Glucose Monitoring as an Impediment to Improving Glycemic Control: A Case Report.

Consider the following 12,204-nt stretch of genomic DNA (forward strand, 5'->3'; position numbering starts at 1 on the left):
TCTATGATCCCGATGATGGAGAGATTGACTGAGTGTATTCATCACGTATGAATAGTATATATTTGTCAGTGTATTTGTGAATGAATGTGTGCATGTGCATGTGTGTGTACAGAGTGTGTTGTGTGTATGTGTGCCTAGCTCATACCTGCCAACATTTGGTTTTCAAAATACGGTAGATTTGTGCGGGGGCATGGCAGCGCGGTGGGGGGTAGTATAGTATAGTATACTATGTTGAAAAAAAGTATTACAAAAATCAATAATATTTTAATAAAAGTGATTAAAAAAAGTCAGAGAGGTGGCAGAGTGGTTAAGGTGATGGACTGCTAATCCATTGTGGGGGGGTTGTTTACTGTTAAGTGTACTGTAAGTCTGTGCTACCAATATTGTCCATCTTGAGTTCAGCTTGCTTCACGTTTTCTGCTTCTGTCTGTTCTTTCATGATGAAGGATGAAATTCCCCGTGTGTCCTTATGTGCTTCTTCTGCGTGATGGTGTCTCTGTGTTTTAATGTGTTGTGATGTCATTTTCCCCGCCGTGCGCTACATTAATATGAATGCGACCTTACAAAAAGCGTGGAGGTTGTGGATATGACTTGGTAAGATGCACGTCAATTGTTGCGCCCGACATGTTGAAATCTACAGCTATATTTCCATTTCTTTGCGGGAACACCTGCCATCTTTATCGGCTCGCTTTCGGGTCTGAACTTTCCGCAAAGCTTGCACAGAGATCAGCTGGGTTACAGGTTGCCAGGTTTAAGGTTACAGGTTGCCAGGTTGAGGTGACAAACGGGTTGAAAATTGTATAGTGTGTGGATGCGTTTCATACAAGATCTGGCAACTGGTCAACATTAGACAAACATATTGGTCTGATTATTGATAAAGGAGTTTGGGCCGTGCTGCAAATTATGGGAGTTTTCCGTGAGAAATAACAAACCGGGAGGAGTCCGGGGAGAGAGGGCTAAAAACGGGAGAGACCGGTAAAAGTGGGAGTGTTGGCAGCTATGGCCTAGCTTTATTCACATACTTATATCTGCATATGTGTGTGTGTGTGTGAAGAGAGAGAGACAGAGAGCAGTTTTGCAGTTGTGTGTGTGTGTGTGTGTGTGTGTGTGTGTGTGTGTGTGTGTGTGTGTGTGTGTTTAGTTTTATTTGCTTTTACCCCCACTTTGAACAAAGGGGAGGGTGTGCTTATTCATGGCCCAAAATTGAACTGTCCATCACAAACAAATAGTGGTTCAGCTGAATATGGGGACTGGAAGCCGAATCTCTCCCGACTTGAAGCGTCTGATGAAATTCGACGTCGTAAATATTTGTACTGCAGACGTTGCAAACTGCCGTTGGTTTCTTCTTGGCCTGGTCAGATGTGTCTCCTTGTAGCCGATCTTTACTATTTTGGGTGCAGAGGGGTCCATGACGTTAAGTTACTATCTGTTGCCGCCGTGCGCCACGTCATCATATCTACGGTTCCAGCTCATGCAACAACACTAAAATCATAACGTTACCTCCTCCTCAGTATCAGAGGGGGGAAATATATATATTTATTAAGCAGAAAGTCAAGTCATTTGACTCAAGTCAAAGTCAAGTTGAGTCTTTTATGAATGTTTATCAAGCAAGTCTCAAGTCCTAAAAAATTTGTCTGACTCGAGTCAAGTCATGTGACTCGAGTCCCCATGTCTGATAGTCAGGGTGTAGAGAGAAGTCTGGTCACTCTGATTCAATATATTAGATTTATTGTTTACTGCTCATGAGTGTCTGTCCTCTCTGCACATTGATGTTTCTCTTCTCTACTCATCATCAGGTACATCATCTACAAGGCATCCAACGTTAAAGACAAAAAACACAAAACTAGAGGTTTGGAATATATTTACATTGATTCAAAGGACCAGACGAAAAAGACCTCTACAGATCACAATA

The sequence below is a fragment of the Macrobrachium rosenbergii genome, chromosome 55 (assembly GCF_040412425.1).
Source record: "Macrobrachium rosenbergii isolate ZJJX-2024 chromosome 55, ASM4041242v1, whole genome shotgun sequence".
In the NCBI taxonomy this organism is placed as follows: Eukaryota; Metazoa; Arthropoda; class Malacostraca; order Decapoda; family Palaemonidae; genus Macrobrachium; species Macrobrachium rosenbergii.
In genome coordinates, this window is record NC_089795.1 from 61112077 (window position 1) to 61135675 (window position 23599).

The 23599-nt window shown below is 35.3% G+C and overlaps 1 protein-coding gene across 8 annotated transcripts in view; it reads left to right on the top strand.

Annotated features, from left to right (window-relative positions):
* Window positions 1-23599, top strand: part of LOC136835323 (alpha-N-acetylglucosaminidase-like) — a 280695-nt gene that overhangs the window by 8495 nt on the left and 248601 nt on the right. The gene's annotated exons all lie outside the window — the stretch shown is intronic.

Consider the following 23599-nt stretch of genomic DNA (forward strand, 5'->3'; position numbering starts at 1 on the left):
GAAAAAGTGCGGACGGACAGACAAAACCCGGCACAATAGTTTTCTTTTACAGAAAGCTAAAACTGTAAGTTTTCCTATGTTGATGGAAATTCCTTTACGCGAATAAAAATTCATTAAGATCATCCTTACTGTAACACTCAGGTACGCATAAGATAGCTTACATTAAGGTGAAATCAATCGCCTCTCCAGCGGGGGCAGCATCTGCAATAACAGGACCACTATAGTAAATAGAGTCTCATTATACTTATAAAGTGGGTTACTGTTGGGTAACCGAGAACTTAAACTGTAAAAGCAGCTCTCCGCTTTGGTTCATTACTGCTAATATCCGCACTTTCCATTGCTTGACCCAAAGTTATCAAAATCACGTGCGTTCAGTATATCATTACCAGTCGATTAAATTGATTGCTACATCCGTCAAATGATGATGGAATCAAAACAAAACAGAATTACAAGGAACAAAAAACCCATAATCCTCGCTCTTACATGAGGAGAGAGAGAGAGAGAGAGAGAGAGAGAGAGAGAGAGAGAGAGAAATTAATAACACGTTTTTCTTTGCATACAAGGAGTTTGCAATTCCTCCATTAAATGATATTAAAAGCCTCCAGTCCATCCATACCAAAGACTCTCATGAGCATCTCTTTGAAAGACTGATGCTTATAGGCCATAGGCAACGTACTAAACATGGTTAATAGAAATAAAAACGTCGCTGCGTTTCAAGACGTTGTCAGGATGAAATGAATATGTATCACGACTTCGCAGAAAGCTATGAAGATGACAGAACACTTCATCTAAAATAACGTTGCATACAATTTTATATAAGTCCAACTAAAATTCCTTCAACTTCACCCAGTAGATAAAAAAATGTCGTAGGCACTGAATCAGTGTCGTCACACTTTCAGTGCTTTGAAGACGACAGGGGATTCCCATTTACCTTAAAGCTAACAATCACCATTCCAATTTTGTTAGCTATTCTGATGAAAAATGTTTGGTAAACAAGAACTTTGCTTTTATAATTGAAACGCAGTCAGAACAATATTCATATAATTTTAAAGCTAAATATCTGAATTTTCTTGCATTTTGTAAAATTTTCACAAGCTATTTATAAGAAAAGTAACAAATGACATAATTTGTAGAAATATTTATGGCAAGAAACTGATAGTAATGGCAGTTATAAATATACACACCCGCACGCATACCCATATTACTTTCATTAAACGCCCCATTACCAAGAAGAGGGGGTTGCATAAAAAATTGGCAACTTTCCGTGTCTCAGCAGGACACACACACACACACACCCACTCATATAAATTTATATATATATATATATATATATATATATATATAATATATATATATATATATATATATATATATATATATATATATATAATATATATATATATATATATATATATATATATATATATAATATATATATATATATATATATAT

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Diabetes mellitus is increasing in frequency and is associated with disabling acute and chronic complications. There is evidence to indicate that excellent glucose control may retard the development and/or progression of these complications. In order to optimize diabetic control, patients are encouraged to monitor their glucose frequently. We describe a patient who provided inaccurate glucose monitoring results, delaying effective management of hisprogressively increasing glycosylated hemoglobin level. The diagnostic due to his erroneous glucose monitoring results was the lack of intra-day variation in this patient on insulin therapy. Moreover, glucose records within the patient's glucometer pointed to a much less frequent glucose monitoring than the written data provided by the patient. The glucometer was accurate when used by the patient under direct observation. It remains unclear whether this patient deliberately misled his providers or if the erroneous data reflected underlying cognitive dysfunction. Providers are encouraged to approximate average blood sugars based on glycosylated hemoglobin values and compare this to home monitoring results provided by the patient. Primary providers should also expect a certain degree of variability when reviewing home blood sugar values with their patients (on insulin therapy) and consider further investigation should the numbers lack such variation. Clinicians are urged to inspect the actual glucose readings on the patient's glucometer as well as inspecting written glucoserecords. Observing the patient's technique and accuracy when using their personal glucometer should also be considered.